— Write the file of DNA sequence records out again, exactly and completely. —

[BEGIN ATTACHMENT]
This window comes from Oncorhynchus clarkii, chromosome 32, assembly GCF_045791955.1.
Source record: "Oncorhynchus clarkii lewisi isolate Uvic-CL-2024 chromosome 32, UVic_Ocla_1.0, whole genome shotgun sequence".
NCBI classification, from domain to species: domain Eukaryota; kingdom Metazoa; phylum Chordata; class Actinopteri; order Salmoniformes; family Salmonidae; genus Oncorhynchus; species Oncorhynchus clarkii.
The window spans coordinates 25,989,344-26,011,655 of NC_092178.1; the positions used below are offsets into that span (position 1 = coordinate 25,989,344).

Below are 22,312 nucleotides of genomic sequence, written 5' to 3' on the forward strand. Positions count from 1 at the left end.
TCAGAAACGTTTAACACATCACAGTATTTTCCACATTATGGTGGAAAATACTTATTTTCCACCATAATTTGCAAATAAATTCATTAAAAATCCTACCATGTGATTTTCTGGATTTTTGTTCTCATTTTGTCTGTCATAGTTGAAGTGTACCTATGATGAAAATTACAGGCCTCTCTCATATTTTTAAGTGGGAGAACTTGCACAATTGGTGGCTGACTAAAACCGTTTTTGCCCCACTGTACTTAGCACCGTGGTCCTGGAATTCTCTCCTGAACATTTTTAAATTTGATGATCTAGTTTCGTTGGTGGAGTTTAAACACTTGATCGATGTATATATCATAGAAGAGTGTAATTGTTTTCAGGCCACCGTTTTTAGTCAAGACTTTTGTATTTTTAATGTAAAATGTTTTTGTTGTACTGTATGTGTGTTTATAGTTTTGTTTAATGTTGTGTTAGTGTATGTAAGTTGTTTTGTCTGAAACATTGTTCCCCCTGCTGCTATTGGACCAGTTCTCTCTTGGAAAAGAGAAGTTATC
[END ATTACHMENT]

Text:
This window comes from Oncorhynchus clarkii, chromosome 32, assembly GCF_045791955.1.
Source record: "Oncorhynchus clarkii lewisi isolate Uvic-CL-2024 chromosome 32, UVic_Ocla_1.0, whole genome shotgun sequence".
NCBI classification, from domain to species: domain Eukaryota; kingdom Metazoa; phylum Chordata; class Actinopteri; order Salmoniformes; family Salmonidae; genus Oncorhynchus; species Oncorhynchus clarkii.
The window spans coordinates 25,989,344-26,011,655 of NC_092178.1; the positions used below are offsets into that span (position 1 = coordinate 25,989,344).

Below are 22,312 nucleotides of genomic sequence, written 5' to 3' on the forward strand. Positions count from 1 at the left end.
TCAGAAACGTTTAACACATCACAGTATTTTCCACATTATGGTGGAAAATACTTATTTTCCACCATAATTTGCAAATAAATTCATTAAAAATCCTACCATGTGATTTTCTGGATTTTTGTTCTCATTTTGTCTGTCATAGTTGAAGTGTACCTATGATGAAAATTACAGGCCTCTCTCATATTTTTAAGTGGGAGAACTTGCACAATTGGTGGCTGACTAAAACCGTTTTTGCCCCACTGTACTTAGCACCGTGGTCCTGGAATTCTCTCCTGAACATTTTTAAATTTGATGATCTAGTTTCGTTGGTGGAGTTTAAACACTTGATCGATGTATATATCATAGAAGAGTGTAATTGTTTTCAGGCCACCGTTTTTAGTCAAGACTTTTGTATTTTTAATGTAAAATGTTTTTGTTGTACTGTATGTGTGTTTATAGTTTTGTTTAATGTTGTGTTAGTGTATGTAAGTTGTTTTGTCTGAAACATTGTTCCCCCTGCTGCTATTGGACCAGTTCTCTCTTGGAAAAGAGAAGTTATC